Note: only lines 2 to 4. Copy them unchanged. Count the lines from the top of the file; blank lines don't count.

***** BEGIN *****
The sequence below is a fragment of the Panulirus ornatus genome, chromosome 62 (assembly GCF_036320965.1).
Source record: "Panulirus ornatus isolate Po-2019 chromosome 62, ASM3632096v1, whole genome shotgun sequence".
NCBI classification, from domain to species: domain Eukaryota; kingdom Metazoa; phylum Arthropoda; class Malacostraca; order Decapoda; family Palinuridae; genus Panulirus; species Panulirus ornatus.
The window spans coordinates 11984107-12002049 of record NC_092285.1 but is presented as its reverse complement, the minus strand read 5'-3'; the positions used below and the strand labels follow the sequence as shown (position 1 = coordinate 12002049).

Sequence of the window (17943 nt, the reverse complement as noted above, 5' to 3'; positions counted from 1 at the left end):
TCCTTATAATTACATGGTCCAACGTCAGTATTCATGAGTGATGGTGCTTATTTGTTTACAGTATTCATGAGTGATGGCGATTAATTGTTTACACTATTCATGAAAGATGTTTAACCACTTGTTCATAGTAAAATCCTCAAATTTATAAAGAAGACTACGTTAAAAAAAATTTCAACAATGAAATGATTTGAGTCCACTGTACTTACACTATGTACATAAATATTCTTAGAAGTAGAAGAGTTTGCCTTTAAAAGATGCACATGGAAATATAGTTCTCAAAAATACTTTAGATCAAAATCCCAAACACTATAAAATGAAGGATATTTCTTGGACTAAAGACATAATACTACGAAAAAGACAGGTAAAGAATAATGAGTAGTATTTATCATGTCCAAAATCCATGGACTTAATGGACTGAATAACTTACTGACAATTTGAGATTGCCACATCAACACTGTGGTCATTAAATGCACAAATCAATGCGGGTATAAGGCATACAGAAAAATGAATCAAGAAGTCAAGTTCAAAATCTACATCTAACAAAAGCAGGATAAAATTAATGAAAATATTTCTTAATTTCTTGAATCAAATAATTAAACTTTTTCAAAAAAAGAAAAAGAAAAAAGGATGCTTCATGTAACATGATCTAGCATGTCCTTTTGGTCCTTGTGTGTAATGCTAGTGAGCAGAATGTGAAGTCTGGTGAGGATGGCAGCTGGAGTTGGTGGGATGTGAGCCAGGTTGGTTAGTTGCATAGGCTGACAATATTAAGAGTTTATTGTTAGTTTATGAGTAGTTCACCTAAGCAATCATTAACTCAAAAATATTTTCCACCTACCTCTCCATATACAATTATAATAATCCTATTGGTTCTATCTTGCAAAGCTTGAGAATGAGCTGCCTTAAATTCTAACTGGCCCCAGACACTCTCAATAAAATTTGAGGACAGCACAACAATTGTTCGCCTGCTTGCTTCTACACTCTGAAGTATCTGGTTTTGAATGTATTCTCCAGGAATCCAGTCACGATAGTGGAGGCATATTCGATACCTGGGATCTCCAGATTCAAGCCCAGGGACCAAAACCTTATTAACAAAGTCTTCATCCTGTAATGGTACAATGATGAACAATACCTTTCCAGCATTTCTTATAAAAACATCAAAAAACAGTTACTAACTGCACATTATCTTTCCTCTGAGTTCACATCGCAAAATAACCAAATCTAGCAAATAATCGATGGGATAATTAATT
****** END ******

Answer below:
Source record: "Panulirus ornatus isolate Po-2019 chromosome 62, ASM3632096v1, whole genome shotgun sequence".
NCBI classification, from domain to species: domain Eukaryota; kingdom Metazoa; phylum Arthropoda; class Malacostraca; order Decapoda; family Palinuridae; genus Panulirus; species Panulirus ornatus.
The window spans coordinates 11984107-12002049 of record NC_092285.1 but is presented as its reverse complement, the minus strand read 5'-3'; the positions used below and the strand labels follow the sequence as shown (position 1 = coordinate 12002049).